Ok, now that I’ve answered that question, let me elaborate: every disabled child whose family wishes them to have a Jewish education should be able to receive one in some capacity.
A recent article in The Forward examined the offerings (and limitations) of Jewish day schools in serving children with disabilities. These disabilities range from mild learning disabilities such as dyslexia, to severe autism and into more physical disabilities such as cerebral palsy. What obligation are Jewish day schools, which are in essence private schools, under to accommodate these children? And with a system that is already struggling financially, can they afford it?
In my opinion, they have to find a way.
The Forward article highlights several examples of families struggling with this issue—families who would like to have their children in Jewish day school but simply don’t have the option to if they want the proper care, education, and opportunities for their child.
The Jewish community’s two strongest suits, to me, are the Biblical obligation to be inclusive and the stress on education. This means providing opportunities, wherever possible, for people who want to be a part of the Jewish community, learn in and from the Jewish community, and seek support from the Jewish community. If a family wants Jewish day school education for their severely autistic child, the local Jewish day school is under a moral obligation to do everything in its power to meet that child’s needs, even if in the end they cannot provide the proper services.
A perfect example of a school that does try is Pardes Jewish Day School in Phoenix, AZ. The article highlights the school’s success in including Jewish children with special needs:
Over the course of her tenure, [school head] Kessler has slowly built an inclusive program from scratch. That included evaluating every student about whom the staff had learning concerns, followed by hiring a part-time staff member who could do one-on-one work and train teachers. Today, Pardes’s special education program includes about 40 students.
Still, Pardes does not yet have the capability to serve students who have severe disabilities, such as those who are nonverbal or profoundly autistic.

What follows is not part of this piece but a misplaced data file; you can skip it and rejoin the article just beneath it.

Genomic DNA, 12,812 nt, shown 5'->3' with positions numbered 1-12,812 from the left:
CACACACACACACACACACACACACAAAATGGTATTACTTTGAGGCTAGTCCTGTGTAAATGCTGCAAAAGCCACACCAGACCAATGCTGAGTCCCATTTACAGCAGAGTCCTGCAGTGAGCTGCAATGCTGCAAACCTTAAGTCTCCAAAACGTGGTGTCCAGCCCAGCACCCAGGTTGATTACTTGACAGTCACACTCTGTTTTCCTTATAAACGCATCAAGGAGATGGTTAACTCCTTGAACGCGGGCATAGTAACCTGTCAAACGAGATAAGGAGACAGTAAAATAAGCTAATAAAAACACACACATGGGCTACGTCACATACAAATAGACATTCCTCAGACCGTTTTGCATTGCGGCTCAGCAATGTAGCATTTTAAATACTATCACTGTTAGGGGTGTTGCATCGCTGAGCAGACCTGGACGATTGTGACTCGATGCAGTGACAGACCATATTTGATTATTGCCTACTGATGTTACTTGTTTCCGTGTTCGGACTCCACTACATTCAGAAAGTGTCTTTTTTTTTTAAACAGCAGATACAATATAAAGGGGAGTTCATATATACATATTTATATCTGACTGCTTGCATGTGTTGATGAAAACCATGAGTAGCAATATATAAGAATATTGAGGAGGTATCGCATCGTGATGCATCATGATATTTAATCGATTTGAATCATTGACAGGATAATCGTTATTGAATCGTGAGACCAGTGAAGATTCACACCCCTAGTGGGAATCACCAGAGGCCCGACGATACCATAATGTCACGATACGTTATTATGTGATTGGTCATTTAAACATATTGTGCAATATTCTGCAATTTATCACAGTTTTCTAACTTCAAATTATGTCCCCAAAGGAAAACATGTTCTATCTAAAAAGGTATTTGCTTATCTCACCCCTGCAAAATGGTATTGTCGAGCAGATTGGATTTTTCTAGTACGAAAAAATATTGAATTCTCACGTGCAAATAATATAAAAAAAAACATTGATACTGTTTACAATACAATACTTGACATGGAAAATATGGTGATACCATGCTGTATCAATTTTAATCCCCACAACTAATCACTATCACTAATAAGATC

“We don’t accept children until we’re sure we can meet all of their needs,” Kessler said.
Kessler stresses that parents must put the needs of their children before their desire for them to have a Jewish education. Her attitude, and the growth of her school’s abilities to meet the needs of families with special needs children, is the attitude that needs to take hold in more communities. For families who seek Jewish day school education for their children, it is not just about the school, but the local Jewish community as a whole, showing a desire to meet the needs of the people “under their tent.”
Take, for example, Michelle Wolf, who has been a guest blogger for JOI. Her son has cerebral palsy, and she decided to not even attempt the Jewish day school route, knowing the difficulty she would face. She does note, however, that her son has been able to stay active in the Jewish community in other ways, even becoming a Bar Mitzvah in 2008. This is an important point, because while schools may simply not have the financial capacity to support one-on-one aids, for example, this does not mean that Jewish children with special needs should be shut out of the community; there are other options. And while Michelle couldn’t receive the Jewish day school education she would have liked for her son, she did not feel shut out of the community entirely, being warmly embraced by her synagogue, which found a way for her son to be active in the Jewish community.
Here at Big Tent Judaism/Jewish Outreach Institute, we work for the inclusion of not just interfaith families, or LGBTQ Jews, or multi-racial Jews. We encourage Jewish communities to open their tent to all who wish to enter it; and this article serves as a reminder that we cannot just open the tent, we have to provide for the people under it.